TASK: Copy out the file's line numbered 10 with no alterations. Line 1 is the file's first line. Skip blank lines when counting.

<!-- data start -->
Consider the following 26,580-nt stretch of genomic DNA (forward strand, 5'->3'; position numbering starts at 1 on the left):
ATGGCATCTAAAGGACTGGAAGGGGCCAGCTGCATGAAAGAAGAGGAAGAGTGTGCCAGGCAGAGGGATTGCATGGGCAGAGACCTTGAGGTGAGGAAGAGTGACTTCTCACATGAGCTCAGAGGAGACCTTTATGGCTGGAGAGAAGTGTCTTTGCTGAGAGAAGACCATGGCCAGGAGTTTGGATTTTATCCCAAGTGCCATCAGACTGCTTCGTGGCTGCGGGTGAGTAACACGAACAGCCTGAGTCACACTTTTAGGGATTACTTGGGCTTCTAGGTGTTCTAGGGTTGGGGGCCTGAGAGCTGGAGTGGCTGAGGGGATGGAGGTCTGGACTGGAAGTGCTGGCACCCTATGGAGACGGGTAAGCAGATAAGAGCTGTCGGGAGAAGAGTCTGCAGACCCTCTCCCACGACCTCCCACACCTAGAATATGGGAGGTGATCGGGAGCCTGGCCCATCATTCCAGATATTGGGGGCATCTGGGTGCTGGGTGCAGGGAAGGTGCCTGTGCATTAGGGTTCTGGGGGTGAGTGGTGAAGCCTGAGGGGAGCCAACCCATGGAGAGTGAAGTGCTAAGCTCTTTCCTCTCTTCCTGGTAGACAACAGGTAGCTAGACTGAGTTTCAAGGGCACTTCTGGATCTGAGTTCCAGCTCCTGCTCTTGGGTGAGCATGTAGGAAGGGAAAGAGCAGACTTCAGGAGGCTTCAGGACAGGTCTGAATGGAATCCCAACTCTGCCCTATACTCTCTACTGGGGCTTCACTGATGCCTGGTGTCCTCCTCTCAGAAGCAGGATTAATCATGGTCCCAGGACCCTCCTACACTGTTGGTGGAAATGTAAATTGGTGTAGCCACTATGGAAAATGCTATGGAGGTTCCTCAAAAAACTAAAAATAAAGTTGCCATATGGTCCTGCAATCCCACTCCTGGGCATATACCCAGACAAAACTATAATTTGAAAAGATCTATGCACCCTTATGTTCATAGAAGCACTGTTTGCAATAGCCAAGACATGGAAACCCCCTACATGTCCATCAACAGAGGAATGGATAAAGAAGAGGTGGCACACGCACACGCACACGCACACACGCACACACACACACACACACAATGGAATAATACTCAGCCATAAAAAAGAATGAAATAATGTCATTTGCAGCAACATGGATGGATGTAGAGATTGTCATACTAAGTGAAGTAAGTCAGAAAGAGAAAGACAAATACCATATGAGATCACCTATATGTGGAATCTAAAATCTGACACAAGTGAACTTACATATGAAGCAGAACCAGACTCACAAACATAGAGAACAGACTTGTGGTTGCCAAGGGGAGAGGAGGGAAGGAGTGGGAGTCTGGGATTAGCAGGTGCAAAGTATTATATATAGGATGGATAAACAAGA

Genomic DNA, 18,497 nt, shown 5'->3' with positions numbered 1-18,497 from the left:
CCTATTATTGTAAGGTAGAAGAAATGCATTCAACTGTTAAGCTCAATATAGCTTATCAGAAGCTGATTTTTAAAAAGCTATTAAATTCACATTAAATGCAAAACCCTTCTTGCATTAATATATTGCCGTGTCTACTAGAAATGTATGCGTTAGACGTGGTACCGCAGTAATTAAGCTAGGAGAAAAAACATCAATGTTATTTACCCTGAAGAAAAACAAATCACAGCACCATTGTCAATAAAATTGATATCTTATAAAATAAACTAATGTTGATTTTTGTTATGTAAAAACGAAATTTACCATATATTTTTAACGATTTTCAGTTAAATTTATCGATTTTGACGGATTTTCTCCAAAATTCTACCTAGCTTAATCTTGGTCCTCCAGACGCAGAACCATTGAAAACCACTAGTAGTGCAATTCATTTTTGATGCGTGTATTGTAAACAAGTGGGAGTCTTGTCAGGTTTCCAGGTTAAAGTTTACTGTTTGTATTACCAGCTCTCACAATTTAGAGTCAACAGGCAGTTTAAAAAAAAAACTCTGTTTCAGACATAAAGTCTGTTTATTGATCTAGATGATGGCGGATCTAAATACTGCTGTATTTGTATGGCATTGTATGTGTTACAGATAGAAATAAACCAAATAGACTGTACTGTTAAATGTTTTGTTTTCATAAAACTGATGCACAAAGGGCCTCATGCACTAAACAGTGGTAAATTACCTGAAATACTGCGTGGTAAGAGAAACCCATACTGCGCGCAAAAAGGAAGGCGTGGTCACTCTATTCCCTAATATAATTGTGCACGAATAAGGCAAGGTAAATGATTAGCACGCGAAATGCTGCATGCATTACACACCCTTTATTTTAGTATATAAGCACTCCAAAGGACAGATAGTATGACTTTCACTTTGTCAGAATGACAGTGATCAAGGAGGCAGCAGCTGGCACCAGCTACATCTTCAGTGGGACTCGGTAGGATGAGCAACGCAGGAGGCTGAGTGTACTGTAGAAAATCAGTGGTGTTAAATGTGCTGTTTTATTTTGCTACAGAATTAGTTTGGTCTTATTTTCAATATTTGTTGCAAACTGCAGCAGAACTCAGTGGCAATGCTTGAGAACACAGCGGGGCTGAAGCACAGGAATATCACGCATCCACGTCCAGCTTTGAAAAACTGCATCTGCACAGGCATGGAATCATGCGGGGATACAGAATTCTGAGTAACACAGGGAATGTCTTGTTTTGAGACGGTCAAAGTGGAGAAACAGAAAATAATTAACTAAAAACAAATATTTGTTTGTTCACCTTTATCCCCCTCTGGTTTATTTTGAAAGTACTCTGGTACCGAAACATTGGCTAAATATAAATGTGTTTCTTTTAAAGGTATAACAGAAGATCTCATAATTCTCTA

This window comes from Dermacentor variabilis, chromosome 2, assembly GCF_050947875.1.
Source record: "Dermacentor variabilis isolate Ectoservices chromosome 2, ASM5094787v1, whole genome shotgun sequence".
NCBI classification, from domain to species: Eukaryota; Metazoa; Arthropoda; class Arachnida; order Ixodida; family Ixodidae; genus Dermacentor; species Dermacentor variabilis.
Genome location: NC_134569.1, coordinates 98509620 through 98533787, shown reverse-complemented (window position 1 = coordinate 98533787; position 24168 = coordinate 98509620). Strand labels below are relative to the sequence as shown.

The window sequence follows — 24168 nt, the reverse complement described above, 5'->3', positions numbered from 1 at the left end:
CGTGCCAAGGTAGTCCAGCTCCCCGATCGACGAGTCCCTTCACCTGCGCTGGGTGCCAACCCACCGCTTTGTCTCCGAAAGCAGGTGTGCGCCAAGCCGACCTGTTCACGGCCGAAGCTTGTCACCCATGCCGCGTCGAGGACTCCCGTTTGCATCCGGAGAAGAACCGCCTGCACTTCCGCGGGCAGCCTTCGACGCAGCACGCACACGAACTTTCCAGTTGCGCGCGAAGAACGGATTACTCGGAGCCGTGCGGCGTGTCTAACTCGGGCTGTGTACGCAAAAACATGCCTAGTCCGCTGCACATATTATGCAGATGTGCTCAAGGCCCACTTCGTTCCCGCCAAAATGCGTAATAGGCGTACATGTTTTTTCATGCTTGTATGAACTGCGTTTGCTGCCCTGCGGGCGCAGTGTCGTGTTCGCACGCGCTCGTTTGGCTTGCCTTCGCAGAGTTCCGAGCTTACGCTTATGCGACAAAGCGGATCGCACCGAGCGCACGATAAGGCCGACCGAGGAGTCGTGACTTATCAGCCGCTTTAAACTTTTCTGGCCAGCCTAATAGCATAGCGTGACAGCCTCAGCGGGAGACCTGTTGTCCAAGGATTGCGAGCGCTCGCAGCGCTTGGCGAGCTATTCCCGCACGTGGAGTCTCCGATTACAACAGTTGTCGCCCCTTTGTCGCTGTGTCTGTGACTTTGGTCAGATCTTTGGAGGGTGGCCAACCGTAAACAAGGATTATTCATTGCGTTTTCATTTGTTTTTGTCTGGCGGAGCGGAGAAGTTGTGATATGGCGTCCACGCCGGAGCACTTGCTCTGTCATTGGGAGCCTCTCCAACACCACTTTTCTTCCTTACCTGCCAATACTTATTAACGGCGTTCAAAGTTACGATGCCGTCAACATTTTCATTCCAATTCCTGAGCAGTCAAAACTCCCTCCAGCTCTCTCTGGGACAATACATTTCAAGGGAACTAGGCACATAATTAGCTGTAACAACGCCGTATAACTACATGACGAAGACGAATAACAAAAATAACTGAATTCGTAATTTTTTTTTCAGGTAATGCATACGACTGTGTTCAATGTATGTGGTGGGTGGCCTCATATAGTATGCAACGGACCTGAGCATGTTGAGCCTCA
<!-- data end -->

CGTGCCAAGGTAGTCCAGCTCCCCGATCGACGAGTCCCTTCACCTGCGCTGGGTGCCAACCCACCGCTTTGTCTCCGAAAGCAGGTGTGCGCCAAGCCGACCTGTTCACGGCCGAAGCTTGTCACCCATGCCGCGTCGAGGACTCCCGTTTGCATCCGGAGAAGAACCGCCTGCACTTCCGCGGGCAGCCTTCGACGCAGCACGCACACGAACTTTCCAGTTGCGCGCGAAGAACGGATTACTCGGAGCCGTGCGGCGTGTCTAACTCGGGCTGTGTACGCAAAAACATGCCTAGTCCGCTGCACATATTATGCAGATGTGCTCAAGGCCCACTTCGTTCCCGCCAAAATGCGTAATAGGCGTACATGTTTTTTCATGCTTGTATGAACTGCGTTTGCTGCCCTGCGGGCGCAGTGTCGTGTTCGCACGCGCTCGTTTGGCTTGCCTTCGCAGAGTTCCGAGCTTACGCTTATGCGACAAAGCGGATCGCACCGAGCGCACGATAAGGCCGACCGAGGAGTCGTGACTTATCAGCCGCTTTAAACTTTTCTGGCCAGCCTAATAGCATAGCGTGACAGCCTCAGCGGGAGACCTGTTGTCCAAGGATTGCGAGCGCTCGCAGCGCTTGGCGAGCTATTCCCGCACGTGGAGTCTCCGATTACAACAGTTGTCGCCCCTTTGTCGCTGTGTCTGTGACTTTGGTCAGATCTTTGGAGGGTGGCCAACCGTAAACAAGGATTATTCATTGCGTTTTCATTTGTTTTTGTCTGGCGGAGCGGAGAAGTTGTGATATGGCGTCCACGCCGGAGCACTTGCTCTGTCATTGGGAGCCTCTCCAACACCACTTTTCTTCCTTACCTGCCAATACTTATTAACGGCGTTCAAAGTTACGATGCCGTCAACATTTTCATTCCAATTCCTGAGCAGTCAAAACTCCCTCCAGCTCTCTCTGGGACAATACATTTCAAGGGAACTAGGCACATAATTAGCTGTAACAACGCCGTATAACTACATGACGAAGACGAATAACAAAAATAACTGAATTCGTAATTTTTTTTTCAGGTAATGCATACGACTGTGTTCAATGTATGTGGTGGGTGGCCTCATATAGTATGCAACGGACCTGAGCATGTTGAGCCTCA